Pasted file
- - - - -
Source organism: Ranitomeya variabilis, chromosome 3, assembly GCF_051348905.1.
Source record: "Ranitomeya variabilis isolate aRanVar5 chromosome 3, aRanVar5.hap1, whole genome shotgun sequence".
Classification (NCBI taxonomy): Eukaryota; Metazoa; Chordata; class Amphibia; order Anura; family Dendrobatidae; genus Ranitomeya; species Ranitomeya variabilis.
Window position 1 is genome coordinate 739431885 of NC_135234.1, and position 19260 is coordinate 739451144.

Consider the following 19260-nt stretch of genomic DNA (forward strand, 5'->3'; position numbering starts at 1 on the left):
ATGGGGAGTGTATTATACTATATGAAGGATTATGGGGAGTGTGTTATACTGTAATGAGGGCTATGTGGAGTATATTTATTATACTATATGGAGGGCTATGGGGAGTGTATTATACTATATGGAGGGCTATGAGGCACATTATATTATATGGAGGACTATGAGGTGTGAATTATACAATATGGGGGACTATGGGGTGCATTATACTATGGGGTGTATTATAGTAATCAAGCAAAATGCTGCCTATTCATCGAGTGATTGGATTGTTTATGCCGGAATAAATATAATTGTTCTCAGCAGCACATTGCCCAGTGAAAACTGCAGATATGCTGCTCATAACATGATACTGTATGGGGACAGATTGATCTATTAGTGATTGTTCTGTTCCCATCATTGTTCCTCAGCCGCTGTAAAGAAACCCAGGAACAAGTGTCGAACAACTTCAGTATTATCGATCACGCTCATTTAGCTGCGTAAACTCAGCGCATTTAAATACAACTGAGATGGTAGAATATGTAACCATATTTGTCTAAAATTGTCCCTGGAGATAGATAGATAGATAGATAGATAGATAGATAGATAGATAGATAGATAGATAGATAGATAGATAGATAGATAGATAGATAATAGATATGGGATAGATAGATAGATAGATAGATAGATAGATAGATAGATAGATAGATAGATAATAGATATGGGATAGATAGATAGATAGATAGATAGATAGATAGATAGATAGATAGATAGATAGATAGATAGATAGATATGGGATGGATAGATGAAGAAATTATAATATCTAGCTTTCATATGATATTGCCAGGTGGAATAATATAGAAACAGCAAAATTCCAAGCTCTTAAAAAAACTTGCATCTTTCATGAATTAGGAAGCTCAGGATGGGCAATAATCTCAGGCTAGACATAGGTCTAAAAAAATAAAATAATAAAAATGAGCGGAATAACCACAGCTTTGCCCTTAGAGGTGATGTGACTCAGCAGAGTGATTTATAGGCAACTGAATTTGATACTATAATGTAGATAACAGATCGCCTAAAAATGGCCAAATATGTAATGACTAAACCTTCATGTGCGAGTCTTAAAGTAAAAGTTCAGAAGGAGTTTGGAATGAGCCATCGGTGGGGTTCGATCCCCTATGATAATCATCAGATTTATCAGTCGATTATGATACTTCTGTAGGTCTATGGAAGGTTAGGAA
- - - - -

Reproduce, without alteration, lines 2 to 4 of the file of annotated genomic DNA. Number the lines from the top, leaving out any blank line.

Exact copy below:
Source record: "Ranitomeya variabilis isolate aRanVar5 chromosome 3, aRanVar5.hap1, whole genome shotgun sequence".
Classification (NCBI taxonomy): Eukaryota; Metazoa; Chordata; class Amphibia; order Anura; family Dendrobatidae; genus Ranitomeya; species Ranitomeya variabilis.
Window position 1 is genome coordinate 739431885 of NC_135234.1, and position 19260 is coordinate 739451144.